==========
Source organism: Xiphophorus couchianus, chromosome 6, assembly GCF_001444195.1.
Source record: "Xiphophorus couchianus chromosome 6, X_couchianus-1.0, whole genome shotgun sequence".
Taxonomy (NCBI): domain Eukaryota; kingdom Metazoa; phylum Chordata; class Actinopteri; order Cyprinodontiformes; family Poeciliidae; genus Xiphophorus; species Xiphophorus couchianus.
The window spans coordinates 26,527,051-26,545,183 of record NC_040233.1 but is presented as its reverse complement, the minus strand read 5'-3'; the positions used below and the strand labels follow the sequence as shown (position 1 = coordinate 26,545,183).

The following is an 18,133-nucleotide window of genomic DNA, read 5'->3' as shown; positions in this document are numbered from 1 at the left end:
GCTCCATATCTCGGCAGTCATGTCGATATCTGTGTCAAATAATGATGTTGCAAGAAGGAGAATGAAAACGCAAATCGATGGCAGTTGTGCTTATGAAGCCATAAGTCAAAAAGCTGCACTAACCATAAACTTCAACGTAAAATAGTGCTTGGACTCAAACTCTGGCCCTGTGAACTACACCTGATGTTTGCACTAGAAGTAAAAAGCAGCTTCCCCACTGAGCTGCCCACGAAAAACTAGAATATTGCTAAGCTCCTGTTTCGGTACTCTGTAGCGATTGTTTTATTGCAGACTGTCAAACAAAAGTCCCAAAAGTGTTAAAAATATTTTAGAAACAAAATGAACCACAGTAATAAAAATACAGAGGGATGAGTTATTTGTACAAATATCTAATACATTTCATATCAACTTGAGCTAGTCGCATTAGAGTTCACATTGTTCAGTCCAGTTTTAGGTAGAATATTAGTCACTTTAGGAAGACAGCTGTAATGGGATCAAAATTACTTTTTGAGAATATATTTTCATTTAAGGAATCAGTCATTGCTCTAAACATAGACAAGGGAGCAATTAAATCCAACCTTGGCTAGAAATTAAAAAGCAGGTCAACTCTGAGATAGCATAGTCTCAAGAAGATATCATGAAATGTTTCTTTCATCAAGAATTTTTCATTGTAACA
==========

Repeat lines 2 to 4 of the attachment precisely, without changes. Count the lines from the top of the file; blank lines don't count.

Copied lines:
Source record: "Xiphophorus couchianus chromosome 6, X_couchianus-1.0, whole genome shotgun sequence".
Taxonomy (NCBI): domain Eukaryota; kingdom Metazoa; phylum Chordata; class Actinopteri; order Cyprinodontiformes; family Poeciliidae; genus Xiphophorus; species Xiphophorus couchianus.
The window spans coordinates 26,527,051-26,545,183 of record NC_040233.1 but is presented as its reverse complement, the minus strand read 5'-3'; the positions used below and the strand labels follow the sequence as shown (position 1 = coordinate 26,545,183).